Twitter 2.0’s trial and error approach continues, with the platform now backtracking on its move to restrict tweet access to non-logged in users.
Well, to a certain degree.
Today, Search Engine Roundtable reported that Twitter has implemented a new process that will ensure tweets are viewable by unregistered users, and are importantly still indexed by Google, which was an unintended side effect of its recent tweet viewing restrictions.
As per SER:
“Twitter made a change in the past 24 hours or so that now Google and unregistered users can see the tweet, but there is a modal that overlays asking users to sign up for Twitter. That means Google Search can now crawl and render tweets and see the content in the tweet, thus index it and ultimately rank that content.”
Last Friday, as part of its broader efforts to combat data scrapers, Twitter took the controversial step of blocking all non-logged in users from viewing tweets, prompting visitors, instead, to sign up and log-in to the app.
That was a precursor to Twitter’s even more controversial decision to implement limits on how many tweets users can view in a given time frame, which was the latest Elon-led move to spark angst among the Twittersphere.
As a result, Twitter also, inadvertently, limited tweet access to Google’s crawlers as well, which saw a massive drop in tweets appearing in SERPs, a key traffic driver for the app.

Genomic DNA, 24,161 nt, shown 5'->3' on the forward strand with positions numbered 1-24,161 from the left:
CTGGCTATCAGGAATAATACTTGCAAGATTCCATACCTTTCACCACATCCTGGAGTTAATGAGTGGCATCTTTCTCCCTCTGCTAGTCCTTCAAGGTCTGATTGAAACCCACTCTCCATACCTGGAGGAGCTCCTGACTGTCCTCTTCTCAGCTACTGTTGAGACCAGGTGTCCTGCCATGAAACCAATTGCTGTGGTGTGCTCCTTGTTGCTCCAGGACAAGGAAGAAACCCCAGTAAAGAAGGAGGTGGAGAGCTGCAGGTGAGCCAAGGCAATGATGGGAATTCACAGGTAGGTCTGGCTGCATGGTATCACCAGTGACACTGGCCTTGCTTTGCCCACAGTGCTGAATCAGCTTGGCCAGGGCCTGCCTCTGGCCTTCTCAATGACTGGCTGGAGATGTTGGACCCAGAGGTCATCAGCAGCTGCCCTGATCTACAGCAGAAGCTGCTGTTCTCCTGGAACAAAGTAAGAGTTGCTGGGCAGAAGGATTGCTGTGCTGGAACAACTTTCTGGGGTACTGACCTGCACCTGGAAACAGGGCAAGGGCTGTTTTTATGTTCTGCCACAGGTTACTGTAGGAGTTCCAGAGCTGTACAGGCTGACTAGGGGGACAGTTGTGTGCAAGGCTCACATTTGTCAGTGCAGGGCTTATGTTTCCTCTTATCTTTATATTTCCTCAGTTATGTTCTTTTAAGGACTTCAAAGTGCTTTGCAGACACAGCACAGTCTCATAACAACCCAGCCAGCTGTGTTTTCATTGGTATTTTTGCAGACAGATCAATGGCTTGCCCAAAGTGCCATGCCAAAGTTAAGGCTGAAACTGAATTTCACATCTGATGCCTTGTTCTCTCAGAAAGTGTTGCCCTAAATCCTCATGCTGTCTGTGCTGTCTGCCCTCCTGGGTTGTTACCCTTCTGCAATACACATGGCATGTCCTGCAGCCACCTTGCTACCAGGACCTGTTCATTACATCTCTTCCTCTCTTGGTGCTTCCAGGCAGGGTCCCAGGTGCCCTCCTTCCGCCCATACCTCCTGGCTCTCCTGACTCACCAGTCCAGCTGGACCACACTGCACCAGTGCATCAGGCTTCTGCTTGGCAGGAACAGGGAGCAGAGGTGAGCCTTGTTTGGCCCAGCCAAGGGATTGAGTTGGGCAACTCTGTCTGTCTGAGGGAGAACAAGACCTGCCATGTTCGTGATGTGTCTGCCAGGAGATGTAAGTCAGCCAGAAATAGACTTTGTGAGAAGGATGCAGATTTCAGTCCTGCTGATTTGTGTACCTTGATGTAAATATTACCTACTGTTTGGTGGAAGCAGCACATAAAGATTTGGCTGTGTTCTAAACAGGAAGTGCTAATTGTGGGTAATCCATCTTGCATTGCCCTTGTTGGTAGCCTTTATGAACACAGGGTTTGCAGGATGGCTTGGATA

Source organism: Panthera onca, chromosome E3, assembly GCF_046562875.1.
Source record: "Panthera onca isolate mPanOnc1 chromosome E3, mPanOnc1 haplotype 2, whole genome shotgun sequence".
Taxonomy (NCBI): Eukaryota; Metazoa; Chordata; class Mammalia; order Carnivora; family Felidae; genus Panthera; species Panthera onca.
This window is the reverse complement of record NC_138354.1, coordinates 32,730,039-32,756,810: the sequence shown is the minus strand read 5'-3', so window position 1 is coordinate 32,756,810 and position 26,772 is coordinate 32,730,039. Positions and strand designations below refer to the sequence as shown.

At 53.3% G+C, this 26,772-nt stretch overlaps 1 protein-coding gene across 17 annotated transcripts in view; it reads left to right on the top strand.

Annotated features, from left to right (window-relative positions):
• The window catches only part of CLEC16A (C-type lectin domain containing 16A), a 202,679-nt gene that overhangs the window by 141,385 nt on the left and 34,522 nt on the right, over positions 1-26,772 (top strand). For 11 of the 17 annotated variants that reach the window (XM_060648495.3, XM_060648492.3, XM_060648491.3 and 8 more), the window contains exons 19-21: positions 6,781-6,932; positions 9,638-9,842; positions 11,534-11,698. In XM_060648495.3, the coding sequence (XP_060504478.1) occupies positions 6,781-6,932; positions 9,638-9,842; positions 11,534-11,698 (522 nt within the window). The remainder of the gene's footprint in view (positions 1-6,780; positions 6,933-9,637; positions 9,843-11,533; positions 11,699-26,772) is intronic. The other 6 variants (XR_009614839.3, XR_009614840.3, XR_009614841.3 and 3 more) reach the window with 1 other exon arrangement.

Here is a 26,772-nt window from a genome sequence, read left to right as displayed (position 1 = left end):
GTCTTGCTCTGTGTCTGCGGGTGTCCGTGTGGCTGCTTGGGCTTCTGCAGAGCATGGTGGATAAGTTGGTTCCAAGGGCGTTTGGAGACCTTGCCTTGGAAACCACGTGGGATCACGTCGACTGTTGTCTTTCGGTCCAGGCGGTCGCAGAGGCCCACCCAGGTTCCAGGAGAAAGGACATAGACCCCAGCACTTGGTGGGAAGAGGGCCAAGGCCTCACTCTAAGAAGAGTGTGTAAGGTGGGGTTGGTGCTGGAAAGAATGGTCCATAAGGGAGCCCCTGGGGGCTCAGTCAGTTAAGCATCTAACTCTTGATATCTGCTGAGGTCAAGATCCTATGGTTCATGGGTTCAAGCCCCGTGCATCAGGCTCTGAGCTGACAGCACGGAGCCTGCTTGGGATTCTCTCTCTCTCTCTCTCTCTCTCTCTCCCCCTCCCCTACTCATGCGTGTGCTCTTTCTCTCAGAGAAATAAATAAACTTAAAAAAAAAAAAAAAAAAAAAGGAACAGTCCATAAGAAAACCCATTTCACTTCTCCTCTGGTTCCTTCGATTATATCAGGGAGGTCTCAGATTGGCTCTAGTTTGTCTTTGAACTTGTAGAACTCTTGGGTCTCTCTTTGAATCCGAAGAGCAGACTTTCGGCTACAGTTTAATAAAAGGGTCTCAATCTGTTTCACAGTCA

Twitter has wisely now corrected this, while also seemingly imposing new restrictions on tweet viewing, keeping in line with its new anti-scraping push.
The new tweet viewing limits, which Twitter says are a temporary measure, have been implemented in order to stop generative AI projects from scraping tweet data to fuel their conversational models.
Several hundred organizations (maybe more) were scraping Twitter data extremely aggressively, to the point where it was affecting the real user experience.— Elon Musk (@elonmusk) June 30, 2023
What should we do to stop that? I’m open to ideas.
Twitter and Reddit, in particular, have become key targets for this info, which is why both are now looking to lock down their platforms to stop their data being used by the rising number of large language model (LLM) projects.
But that does come with side effects.
For one, restricting how much people can use the app will obviously limit usage, and Twitter relies on usage as a driver for its ad business. Stopping non-users from viewing tweets will also impact the same, with Twitter’s own data showing that 40% of its usage is from ‘logged out guests’.
How Twitter implements a fix for this is unclear, but it’s apparently now working on new measures to limit tweet access, while also enabling broader tweet viewing and engagement.
Ensuring tweets are indexed by Google was a key consideration, and it’ll be interested to see, now, whether Twitter can implement similar solutions to filter content viewing.